Learning Jula

Understanding the culture and language of a foreign country is no small task.

Susie Locklin is learning Jula. No, it’s not a new game, nor it is a dance or a kind of cooking.

It’s actually a trade language, Susie explains, and she is studying Jula in West Africa as part of her preparation for later tribal ministry.

Susie says her ultimate goal is to become a Bible translator on a team of tribal missionaries who will minister to a specific people group. She doesn’t know all the details yet.

“I don’t know yet what people group I’ll be working with. … Research needs to be done first to determine where the greatest needs are,” Susie says.

But she is confident that God knows where He has planned to take her and in the meantime, Susie is building relationships with local people and learning their culture. To do this effectively, she must learn the trade language fluently.

The local church is Susie’s host church and her friends there have gladly taken on the task of helping Susie adjust to life in West Africa. Recently, the church moved her from living with a host family into a little house of her own on the church property.

“It isn’t lonely living alone, though,” Susie explains. “There are always people around.”

And Susie keeps plenty busy with tasks and relationship-building, sometimes for 12 hours a day.

In recent weeks, besides moving, she has learned a lot about the local culture. “I attended my first African funeral, celebrated my first Fourth of July abroad, learned lots of Jula, learned many cultural things—both fun and hard things, made many new friends and also spent time with old ones.”

One highlight was the time Susie spent with a lady from another part of Africa who was visiting the area.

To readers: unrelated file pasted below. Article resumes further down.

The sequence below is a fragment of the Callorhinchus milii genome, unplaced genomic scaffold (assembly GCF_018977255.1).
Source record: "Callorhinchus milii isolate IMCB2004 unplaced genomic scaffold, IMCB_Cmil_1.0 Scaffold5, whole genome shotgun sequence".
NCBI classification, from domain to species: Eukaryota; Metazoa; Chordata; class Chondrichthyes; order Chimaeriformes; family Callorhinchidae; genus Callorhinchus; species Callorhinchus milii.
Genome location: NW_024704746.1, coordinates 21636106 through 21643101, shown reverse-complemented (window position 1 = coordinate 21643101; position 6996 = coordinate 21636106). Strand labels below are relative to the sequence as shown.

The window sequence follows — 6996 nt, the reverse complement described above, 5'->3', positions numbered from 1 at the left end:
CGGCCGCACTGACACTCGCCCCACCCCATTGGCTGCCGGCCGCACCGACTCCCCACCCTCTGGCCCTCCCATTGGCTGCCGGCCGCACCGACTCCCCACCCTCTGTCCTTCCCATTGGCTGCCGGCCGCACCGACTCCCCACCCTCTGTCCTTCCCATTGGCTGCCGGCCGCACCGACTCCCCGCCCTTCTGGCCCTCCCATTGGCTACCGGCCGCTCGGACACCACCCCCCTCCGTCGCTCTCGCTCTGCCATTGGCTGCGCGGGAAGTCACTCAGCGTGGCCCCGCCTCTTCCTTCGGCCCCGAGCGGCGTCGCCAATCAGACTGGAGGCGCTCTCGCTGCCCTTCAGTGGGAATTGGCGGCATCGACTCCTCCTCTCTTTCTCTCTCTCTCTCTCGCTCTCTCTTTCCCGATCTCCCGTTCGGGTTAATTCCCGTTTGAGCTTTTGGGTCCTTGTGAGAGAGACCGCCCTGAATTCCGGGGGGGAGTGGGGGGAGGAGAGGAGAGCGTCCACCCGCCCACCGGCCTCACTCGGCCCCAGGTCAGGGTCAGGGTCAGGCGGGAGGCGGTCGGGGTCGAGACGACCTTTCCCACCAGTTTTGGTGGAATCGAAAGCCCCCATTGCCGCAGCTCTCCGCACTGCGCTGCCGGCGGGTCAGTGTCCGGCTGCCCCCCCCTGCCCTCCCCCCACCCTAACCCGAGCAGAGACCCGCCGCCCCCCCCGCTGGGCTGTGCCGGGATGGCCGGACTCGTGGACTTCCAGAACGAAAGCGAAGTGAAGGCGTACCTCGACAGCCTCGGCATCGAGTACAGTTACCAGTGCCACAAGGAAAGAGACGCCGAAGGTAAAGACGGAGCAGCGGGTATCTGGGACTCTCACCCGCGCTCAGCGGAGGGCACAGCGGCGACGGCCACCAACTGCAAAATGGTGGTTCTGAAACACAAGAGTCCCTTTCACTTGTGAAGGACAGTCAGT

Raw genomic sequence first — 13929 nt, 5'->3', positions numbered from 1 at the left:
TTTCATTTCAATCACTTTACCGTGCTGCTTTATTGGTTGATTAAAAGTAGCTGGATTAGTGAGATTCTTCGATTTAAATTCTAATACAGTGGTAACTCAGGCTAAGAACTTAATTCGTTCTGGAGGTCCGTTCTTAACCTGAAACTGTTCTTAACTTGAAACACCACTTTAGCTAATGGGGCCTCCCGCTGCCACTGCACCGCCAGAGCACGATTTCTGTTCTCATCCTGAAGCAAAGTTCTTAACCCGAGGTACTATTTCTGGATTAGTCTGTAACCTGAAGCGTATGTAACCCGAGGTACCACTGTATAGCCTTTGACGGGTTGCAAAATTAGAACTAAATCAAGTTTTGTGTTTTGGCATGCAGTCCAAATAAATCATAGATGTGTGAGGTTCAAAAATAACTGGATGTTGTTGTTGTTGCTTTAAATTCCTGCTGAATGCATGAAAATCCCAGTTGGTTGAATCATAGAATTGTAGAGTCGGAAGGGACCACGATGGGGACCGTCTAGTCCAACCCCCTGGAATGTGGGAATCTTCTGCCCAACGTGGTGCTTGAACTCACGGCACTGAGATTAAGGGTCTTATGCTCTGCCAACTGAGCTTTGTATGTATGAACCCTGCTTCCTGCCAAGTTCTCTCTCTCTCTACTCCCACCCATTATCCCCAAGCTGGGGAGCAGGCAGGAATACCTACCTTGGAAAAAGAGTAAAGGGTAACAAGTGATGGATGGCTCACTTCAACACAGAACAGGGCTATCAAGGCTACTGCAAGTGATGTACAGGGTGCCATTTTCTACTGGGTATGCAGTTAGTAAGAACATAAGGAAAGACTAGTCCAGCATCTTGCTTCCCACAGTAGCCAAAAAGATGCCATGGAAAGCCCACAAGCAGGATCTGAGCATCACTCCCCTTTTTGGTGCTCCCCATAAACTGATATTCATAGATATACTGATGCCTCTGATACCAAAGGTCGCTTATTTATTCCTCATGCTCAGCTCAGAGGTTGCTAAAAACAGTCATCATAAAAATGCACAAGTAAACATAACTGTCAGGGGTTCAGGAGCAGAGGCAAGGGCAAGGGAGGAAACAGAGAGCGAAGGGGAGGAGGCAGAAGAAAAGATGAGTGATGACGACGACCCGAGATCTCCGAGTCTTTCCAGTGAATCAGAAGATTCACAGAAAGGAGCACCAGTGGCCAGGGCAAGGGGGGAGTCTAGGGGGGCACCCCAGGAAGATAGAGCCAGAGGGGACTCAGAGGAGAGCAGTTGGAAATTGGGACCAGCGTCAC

“One day after Bible study, she asked me to help her read her Jula Bible, so we sat down and read together. Then she wanted to learn some Christian songs in Jula, so we found a Christian radio station in Jula and listened to that for awhile.”

Susie loved spending time pointing her new friend to Jesus and helping her know Him better while at the same time, she herself grew in her knowledge of the Jula language.

Susie would have liked to share more about her adventures in learning culture and language, but she had to run. She had invited all the elders of her church over for dinner the next day to thank them for all their work in getting her little house ready for her, so she had a lot to do with dinner to fix and a house to straighten.

“Please pray for me,” Susie asks. “Pray for grace, wisdom and humility. Pray that I will be able to show Jesus’ love and joy in a way that makes sense here.”

It’s a big task, working to become relevant in the lives and culture of another people group in a faraway place. And Susie Locklin would be the first to tell you that it actually involves a whole lot more than just learning Jula.